¶ 7 The parties proceeded on the remaining independent counts, captioned: “Count II: Damages for 1998”; “Count III: Damages for 1997”; and “Count IV: Equal Protection,” and the Town moved for summary judgment on all counts. Polk argued in his opposition to the Town's motion for summary judgment that, by imposing additional conditions on his application, the Board had violated his due process rights. The court concluded that Polk had not properly alleged a violation of due process in his complaint, but nevertheless concluded that, even if Polk had properly pled a due process claim, a summary judgment was appropriate because Polk failed to establish facts in the record to support a due process claim. The court also granted the Town's motion for summary judgment related to Polk's equal protection and tort claims. Polk then filed this appeal.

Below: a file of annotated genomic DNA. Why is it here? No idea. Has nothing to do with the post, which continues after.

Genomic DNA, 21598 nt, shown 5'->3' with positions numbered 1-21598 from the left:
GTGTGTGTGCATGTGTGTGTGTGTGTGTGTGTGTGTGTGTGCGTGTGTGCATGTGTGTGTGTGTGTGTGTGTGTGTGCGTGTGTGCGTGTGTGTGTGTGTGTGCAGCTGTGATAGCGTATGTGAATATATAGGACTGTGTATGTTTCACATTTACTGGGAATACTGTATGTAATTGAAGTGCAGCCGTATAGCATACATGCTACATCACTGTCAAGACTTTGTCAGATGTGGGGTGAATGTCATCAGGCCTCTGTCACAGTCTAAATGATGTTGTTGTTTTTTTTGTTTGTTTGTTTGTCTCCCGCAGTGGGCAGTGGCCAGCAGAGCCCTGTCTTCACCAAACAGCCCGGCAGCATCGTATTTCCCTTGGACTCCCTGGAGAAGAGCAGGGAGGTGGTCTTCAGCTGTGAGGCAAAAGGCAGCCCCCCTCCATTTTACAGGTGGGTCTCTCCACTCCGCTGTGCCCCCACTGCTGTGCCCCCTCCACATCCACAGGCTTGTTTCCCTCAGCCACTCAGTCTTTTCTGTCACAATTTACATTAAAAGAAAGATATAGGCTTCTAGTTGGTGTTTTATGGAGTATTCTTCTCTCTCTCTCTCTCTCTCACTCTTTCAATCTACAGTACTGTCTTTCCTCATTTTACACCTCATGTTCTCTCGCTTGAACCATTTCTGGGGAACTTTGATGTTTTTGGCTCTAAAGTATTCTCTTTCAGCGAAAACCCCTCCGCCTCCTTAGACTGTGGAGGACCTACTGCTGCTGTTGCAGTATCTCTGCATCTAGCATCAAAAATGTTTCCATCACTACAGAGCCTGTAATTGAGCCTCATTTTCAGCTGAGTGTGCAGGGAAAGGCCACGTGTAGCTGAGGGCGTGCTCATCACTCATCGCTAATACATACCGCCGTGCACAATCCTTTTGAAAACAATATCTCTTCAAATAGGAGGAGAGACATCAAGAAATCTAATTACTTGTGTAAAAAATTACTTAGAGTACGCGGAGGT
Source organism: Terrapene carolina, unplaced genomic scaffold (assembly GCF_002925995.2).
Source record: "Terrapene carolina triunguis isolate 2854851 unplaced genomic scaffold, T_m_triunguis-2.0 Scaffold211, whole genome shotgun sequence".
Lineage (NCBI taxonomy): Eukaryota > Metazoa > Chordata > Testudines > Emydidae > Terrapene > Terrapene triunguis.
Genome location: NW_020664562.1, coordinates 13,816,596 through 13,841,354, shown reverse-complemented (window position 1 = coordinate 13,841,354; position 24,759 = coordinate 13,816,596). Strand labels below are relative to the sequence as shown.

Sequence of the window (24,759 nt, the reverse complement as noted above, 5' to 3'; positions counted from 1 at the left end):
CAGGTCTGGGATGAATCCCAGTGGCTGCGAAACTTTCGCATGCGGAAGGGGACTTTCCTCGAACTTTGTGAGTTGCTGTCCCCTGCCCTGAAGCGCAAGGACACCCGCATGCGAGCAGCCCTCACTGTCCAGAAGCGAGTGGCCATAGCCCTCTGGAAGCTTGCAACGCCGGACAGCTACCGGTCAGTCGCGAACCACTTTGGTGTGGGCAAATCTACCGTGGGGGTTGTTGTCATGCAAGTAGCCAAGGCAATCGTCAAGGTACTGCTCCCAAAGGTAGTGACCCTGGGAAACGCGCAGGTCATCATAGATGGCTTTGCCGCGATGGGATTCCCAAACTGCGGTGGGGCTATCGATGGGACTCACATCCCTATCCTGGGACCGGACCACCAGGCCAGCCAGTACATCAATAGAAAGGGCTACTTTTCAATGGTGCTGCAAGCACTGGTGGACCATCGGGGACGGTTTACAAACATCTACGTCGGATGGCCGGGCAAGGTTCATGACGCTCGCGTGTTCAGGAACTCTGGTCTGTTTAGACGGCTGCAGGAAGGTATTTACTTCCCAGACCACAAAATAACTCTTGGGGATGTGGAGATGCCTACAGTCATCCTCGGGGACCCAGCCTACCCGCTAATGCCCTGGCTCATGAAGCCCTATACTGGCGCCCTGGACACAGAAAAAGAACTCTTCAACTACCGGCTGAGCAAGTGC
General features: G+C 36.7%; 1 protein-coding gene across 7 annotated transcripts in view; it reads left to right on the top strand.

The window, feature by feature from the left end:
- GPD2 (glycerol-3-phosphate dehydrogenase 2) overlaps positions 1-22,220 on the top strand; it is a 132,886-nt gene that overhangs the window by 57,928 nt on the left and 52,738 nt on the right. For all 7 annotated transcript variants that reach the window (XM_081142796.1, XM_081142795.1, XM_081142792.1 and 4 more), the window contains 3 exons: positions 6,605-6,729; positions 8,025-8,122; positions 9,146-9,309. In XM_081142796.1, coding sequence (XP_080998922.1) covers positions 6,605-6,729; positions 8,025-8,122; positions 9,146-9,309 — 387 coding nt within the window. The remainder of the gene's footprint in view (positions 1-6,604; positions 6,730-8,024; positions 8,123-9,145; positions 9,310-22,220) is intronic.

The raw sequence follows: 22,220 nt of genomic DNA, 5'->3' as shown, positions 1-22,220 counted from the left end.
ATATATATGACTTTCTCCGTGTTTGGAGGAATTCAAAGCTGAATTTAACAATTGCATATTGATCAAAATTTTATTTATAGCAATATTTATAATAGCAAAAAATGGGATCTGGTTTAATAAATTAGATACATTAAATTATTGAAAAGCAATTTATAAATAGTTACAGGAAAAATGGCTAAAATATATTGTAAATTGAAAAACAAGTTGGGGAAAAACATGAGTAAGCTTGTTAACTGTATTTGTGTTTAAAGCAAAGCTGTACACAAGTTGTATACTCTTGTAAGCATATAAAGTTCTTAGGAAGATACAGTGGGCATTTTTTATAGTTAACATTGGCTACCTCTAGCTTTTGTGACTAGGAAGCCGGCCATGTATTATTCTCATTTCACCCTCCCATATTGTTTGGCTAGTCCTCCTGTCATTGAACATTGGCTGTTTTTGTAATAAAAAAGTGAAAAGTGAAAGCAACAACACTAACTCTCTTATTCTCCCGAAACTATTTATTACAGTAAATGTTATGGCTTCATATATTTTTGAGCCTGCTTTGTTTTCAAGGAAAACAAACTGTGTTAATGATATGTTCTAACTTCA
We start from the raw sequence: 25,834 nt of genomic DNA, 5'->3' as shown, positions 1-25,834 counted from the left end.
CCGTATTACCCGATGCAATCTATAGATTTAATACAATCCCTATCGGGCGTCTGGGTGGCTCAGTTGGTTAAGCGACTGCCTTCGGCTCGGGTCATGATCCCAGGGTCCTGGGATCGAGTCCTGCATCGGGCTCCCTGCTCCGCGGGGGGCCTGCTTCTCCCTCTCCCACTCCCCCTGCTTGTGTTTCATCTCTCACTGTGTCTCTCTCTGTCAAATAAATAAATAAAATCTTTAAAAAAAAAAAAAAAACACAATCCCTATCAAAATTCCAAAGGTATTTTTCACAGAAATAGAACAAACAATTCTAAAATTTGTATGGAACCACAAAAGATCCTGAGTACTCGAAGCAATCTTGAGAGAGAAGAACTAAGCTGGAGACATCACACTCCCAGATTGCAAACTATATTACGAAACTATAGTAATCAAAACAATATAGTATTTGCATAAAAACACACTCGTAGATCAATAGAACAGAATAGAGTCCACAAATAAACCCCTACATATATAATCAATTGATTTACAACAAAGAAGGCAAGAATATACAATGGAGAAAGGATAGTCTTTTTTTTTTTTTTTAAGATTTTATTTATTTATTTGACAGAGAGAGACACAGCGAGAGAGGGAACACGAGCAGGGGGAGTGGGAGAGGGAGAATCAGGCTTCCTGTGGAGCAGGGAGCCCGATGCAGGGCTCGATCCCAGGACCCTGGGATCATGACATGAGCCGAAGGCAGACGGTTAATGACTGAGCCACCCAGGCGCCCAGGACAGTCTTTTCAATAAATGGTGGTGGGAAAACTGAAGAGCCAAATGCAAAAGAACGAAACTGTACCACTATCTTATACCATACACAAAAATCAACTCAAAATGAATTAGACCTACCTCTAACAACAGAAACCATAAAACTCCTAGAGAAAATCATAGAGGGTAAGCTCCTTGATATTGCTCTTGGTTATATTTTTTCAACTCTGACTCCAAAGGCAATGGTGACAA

¶ 8 Polk asserts that his constitutional rights to equal protection and due process were violated when the Town imposed upon him conditions other than those related to the fencing and screening of his yard. See 30-A M.R.S.A. § 3755. Section 3755 authorizes municipalities to issue junkyard permits, so long as the yard is “entirely screened to ordinary view from the highway.” 30-A M.R.S.A. § 3755(1)(A). Although no other permit requirements are established by statute, municipalities are free to “enact ordinances with respect to automobile graveyards ․ and junkyards that concern any other standards that the municipality determines reasonable.” 30-A M.R.S.A. § 3755(5). The Town did not enact any additional regulations.